Carlos Huertas scored an upset win for them in Race 1 at the Houston double-header in 2014, and while 2015 and 2016 yielded no wins, Tristan Vautier and Conor Daly gave them several strong runs – Vautier’s best finish was fourth in Race 2 at Detroit, while Daly finished second in Race 1 at Detroit, finished fourth at Watkins Glen, and scored a trio of sixth-place finishes at the Indianapolis Motor Speedway Road Course, Race 2 at Detroit, and the Mid-Ohio Sports Car Course.

And 2017 was set to possibly be the best year the team has ever had. Sebastien Bourdais gave the team a popular win in the season-opening Firestone Grand Prix of St. Petersburg, and then rookie Ed Jones scored back-to-back top tens – 10th and sixth – at St. Pete and the Toyota Grand Prix of Long Beach to start his career.

But, things started unraveling at the Indianapolis 500. Bourdais appeared set to be in the Fast Nine Pole Shootout during his first qualifying run – both of his first two laps were above 231 mph –  before his horrifying crash in Turn 2.

While Jones qualified an impressive 11th and finished an even more impressive third, results for the rest of the season became hard to come by – Jones only scored two more Top 10s, with a best result of seventh at Road America.

But, retooled for 2018, the Coyne team is a legitimate threat at the 102nd Running of the Indianapolis 500.

Bourdais, whose No. 18 Honda features new sponsorship from SealMaster and now ownership partners in Jimmy Vasser and James “Sulli” Sullivan, has a win already, again at St. Pete, and sits third in the championship.

And Bourdais may also be Honda’s best hope, given that he was the fastest Honda in qualifying – he’ll start fifth behind Ed Carpenter, Simon Pagenaud, Will Power, and Josef Newgarden.

“I think it speaks volumes about their work, their passion and their dedication to this program, Dale (Coyne), Jimmy (Vasser) and Sulli (James Sullivan) and everybody from top to bottom. I can’t thank them enough for the opportunity, for the support,” Bourdais said of the team’s effort.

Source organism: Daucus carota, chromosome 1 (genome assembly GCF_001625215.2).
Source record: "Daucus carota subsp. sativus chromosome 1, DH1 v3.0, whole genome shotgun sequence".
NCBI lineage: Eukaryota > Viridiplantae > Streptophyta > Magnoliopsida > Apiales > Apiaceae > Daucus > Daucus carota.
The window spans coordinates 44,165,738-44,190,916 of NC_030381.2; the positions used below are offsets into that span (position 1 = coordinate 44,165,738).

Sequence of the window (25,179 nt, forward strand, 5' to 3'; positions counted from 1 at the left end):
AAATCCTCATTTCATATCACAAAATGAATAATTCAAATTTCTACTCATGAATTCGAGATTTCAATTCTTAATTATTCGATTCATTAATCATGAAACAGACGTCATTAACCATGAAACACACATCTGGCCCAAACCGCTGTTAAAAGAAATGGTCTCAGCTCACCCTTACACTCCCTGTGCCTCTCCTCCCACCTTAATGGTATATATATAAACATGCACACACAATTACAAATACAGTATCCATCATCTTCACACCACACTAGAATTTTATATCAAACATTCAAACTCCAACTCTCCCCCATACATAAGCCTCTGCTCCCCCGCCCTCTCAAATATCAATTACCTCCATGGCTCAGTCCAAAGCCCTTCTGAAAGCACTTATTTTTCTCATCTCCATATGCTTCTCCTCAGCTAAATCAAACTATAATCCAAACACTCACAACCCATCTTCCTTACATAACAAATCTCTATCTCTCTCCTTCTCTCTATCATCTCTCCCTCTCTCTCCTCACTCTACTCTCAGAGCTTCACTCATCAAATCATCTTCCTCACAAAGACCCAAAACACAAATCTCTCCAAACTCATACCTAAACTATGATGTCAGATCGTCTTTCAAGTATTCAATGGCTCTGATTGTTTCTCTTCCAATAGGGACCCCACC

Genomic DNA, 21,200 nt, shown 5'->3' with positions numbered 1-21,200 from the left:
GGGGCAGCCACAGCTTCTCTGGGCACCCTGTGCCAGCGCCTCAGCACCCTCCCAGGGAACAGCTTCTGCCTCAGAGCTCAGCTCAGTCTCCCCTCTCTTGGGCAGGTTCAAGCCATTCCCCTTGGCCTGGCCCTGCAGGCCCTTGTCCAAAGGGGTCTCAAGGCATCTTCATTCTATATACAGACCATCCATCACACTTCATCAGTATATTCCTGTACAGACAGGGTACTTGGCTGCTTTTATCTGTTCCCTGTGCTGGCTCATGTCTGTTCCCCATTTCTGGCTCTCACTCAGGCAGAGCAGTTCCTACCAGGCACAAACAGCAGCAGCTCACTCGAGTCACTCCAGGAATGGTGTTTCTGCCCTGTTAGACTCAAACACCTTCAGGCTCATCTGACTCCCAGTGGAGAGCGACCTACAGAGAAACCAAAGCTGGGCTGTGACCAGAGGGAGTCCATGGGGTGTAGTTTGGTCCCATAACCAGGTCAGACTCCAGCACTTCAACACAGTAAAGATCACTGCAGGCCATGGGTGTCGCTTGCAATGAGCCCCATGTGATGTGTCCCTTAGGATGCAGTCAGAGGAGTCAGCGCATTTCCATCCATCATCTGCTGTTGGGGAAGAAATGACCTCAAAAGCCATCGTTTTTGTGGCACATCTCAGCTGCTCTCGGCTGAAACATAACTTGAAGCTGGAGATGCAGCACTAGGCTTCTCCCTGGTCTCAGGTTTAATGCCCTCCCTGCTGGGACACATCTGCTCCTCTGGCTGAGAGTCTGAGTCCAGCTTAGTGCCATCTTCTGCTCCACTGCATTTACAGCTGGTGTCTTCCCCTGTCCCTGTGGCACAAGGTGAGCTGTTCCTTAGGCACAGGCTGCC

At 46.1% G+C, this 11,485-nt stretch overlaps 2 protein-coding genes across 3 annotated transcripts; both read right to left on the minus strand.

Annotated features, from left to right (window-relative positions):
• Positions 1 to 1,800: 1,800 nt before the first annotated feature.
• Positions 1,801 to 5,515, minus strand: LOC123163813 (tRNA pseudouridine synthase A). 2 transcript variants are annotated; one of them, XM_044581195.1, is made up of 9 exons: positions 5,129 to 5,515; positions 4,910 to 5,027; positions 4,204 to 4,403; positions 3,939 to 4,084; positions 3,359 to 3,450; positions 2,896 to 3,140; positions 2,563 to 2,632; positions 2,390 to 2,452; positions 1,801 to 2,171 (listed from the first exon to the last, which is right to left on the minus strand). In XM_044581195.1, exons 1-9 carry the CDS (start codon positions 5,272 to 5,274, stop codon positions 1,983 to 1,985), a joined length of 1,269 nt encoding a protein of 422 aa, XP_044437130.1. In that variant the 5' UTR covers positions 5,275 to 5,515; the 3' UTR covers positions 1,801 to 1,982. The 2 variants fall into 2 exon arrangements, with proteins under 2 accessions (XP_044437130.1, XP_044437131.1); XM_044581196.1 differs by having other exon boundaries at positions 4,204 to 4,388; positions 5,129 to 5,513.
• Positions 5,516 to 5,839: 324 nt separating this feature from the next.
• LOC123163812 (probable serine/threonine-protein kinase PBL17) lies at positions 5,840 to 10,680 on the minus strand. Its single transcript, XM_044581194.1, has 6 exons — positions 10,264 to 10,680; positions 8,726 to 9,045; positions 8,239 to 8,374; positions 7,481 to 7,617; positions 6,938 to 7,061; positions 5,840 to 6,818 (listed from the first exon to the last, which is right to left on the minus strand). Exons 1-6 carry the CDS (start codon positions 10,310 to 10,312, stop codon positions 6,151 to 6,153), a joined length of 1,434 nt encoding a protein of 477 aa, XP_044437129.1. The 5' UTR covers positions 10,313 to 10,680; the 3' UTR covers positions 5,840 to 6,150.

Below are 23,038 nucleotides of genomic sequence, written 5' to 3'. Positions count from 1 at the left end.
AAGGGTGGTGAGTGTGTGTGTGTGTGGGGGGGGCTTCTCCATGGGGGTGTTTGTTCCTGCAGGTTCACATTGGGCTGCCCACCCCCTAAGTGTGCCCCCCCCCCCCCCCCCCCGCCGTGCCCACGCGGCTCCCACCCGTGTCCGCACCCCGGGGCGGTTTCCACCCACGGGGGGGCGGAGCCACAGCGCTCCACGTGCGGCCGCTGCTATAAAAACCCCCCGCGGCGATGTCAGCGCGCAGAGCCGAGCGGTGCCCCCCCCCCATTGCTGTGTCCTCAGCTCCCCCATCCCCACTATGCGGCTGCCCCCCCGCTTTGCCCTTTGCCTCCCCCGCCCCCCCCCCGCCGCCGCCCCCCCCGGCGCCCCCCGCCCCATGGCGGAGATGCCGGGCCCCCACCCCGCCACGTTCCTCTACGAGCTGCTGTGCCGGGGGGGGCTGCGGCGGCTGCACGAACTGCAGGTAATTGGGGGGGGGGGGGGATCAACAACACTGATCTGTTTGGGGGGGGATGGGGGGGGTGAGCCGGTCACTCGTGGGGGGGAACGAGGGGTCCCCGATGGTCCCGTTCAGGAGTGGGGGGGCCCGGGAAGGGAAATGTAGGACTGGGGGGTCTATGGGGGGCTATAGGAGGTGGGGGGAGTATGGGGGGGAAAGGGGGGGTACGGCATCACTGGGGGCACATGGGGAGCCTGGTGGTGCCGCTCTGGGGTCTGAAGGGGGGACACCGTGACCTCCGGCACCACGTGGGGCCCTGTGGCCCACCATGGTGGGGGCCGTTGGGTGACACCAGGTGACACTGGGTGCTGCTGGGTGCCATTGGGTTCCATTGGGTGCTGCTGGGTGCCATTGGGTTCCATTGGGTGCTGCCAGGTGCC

Rookie Zachary Claman De Melo has been progressing nicely, and his Month of May has been very solid – he finished 12th at the INDYCAR Grand Prix on the IMS Road Course and qualified a strong 13th for the “500.”

“It’s been surreal to be here as rookie. I’m a bit at a loss for words,” Claman De Melo revealed after qualifying. “The fans, driving around this place, being with the team, everything is amazing. I have a great engineer, a great group of experienced mechanics at Dale Coyne Racing.”

While Conor Daly and Pippa Mann struggled in one-off entries, with Mann getting bumped out of the field in Saturday qualifying, Daly’s entry essentially puts three Coyne cars in the race – Daly’s No. 17 United States Air Force Honda is a Dale Coyne car that has been leased to Thom Burns Racing.

Rest assured, the days of Coyne being an “also ran” are long gone, and a Coyne car ending up in Victory Lane at the biggest race of the year would complete the Chicago Cubs analogy – the Cubs won a World Series title in 2016, and an Indy 500 triumph would be the crowning achievement in Coyne’s career.

Follow@KyleMLavigne